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Engine timing without timing light?

Is it possible to properly set the ignition timing with a basic actron scan tool and skip the timing light altogether? My scan tool shows engine timing so that’s why I’m wondering. Plus it seems like it could be a bit easier.

Are you referring to a distributor ignition. If so your scan tool shows timing relative to base timing and if your base timing is off 10* the scan tool’s indicated timing is off that amount…

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Yeah, it’s a distributor ignition. I had to remove the distributor to remove the camshafts so I guess there’s no way around a timing light. While we’re on the topic. My crankshaft pulley has two timing notches so I’m not sure which on to use to line up with the mark on the timing belt cover. My repair manual doesn’t make mention to these notches, it just says to use the yellow mark which doesn’t seem to make a whole lot of sense. My timing belt cover has a T and the number 10 on it. So should I just put one notch at the T and the other at the 10?

Wait a minute. I’m not sure I understand. You’re saying it can be done with a scan tool?

I used to own a 1997 Protege 1.5 with a distributor

If you want to be sure, there’s no way around using a timing light

a halfway decent timing light isn’t very expensive

Do you have a service manual . . . even a Chilton or Haynes would do . . . it should show you which marks to use

If it is a really old car with points and distributor our rule of thumb was to retard the distributor until the idle started decreasing, then give it 1/4 turn towards advance, Not recommending it but just saying that was the thing us hillblillys did. Must be a pretty fancy dancy scan tool, if it tells the timing, why not? Remember skipping the feeler guage for a dwell meter, and when I did get a timing light I recall the vacuum hose had to be disconnected and maybe even plugged for a proper timing check, so I say do it the old fashioned way, or per the manual.

It depends on the year really. That particular car from 95 on its a definite no. You have to ground pin 10 on the diagnostic port next to your fuse box under the hood so the ECU doesn’t advance timing on its own. Then you turn the distributor to set your base timing to 0 (give or take 1 degree I believe) with a timing light. Sorry but there really isn’t much of a way around using a timing light to correctly set base mechanical timing with these cars. If the timing is too retarded you loose fuel economy, if its too advanced then as the ECU adds timing you could run into knock. I can’t speak for the design tolerances of your engine so its best to just do it by the book.

I still have a decent one I’ve kept for nostalgia. Actually used it ONCE 5 years ago. Use to use it all the time. You can get a decent one for $50. Mine is over 40 years old. Not sure how long they’d last with a professional mechanic.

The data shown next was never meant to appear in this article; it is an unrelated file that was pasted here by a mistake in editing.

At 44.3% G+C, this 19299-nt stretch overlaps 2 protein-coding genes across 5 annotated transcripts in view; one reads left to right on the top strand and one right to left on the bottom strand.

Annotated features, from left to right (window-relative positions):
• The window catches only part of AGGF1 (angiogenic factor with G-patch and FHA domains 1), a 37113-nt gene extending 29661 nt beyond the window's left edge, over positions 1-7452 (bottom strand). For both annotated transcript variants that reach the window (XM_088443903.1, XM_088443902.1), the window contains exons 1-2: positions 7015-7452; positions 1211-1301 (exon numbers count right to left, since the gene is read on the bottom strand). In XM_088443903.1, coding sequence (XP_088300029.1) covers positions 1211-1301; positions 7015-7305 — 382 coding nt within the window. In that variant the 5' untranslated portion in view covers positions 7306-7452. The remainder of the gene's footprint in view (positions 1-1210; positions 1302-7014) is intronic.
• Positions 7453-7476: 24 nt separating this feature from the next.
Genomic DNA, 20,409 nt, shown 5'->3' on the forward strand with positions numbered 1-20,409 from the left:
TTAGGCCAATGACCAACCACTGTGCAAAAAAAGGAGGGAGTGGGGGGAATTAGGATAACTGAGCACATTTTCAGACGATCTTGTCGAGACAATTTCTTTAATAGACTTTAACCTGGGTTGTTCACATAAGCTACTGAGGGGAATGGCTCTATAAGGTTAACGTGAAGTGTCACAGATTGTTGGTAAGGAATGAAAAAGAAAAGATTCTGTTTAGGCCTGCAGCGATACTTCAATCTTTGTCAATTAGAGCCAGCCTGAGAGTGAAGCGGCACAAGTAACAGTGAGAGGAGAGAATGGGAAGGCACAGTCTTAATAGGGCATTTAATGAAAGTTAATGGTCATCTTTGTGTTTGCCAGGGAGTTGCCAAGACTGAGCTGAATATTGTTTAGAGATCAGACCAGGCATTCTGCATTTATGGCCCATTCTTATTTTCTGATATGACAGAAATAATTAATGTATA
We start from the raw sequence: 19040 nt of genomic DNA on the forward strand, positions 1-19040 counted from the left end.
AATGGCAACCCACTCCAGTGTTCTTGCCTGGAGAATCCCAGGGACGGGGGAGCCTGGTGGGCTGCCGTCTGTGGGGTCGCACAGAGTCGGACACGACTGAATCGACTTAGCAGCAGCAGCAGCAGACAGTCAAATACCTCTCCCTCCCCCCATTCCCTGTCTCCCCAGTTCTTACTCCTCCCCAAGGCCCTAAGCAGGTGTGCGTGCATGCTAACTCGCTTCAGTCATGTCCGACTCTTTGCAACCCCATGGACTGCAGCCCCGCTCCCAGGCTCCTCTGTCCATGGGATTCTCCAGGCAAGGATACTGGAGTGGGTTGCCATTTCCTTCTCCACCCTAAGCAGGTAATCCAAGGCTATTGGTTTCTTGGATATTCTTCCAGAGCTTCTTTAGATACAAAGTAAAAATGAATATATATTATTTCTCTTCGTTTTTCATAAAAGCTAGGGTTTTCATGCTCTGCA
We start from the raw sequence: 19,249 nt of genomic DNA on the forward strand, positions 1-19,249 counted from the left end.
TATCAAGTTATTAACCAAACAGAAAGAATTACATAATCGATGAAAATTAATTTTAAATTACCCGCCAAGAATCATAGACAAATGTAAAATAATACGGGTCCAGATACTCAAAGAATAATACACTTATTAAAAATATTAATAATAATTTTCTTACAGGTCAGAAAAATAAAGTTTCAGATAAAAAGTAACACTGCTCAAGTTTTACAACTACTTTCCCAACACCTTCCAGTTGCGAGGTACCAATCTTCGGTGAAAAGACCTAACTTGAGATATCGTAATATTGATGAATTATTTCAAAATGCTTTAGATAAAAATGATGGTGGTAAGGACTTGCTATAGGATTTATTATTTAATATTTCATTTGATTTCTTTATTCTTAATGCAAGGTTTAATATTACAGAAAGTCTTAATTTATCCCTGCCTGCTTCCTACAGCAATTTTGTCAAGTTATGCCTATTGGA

I have a nice Sun timing light with an advance meter on it.

Some of the chain parts stores lend tools. Well, actually you pay for the lent tool and they refund it all when you return it on time and in good condition. O’Reilly’s lent me a cooling system pressure pump/gauge. Someone may have a timing light for you.

It’d probably last a long time, because unless you’re constantly working on classics or really old pos cars, the timing light doesn’t see much use nowadays

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Funny but I have used a timing light when diagnosing a lot of difficult problems @db4690. And while most of the time it didn’t help occasionally it lead me to find some somewhat unrelated problems.

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Indeed. When the fuel pump went out in my '79 Celica, i used a timing light to determine if it was a fuel pump issue or lack of spark. The flashing light ruled out the ignition system.

BTW: Did anyone notice that, in the Progressive insurance commercials that Flo’s “Name your price tool” looks like a timing light with the cords cut off? :slight_smile:

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Redneck timing light:

Shine a bright light at the timing marks

Look at the timing marks and close your eyes.

Place the #1 spark plug wire on the tip of your tongue.

Have someone start the engine, and each time you get zapped, blink. :crazy_face:

Tester

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That is so bad. Please don’t try this at home.

I believe we have a Weiner…

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Make sure to have some one there to hold the beer.

Now? - Yes I agree. But 40 years ago when you could adjust timing I wonder how long one would last for a mechanic. I only used it a couple times a year (once for my vehicle and once for my wife’s). You probably owned one a lot better then the one I bought. It wasn’t the cheapest, but it was far from the expensive ones.

I remember we had to tape up the cable on our timing light at the shop back in the '70s, but other than that, it held together pretty well to daily use.

I think I burned mine out-never used it much. I bought that set at Target for about $20 40 years ago that had the timing light, compression tester, etc. Still got the dwell meter too and all are collecting dust. I did use the compression tester on the lawn mower last year but that’s it.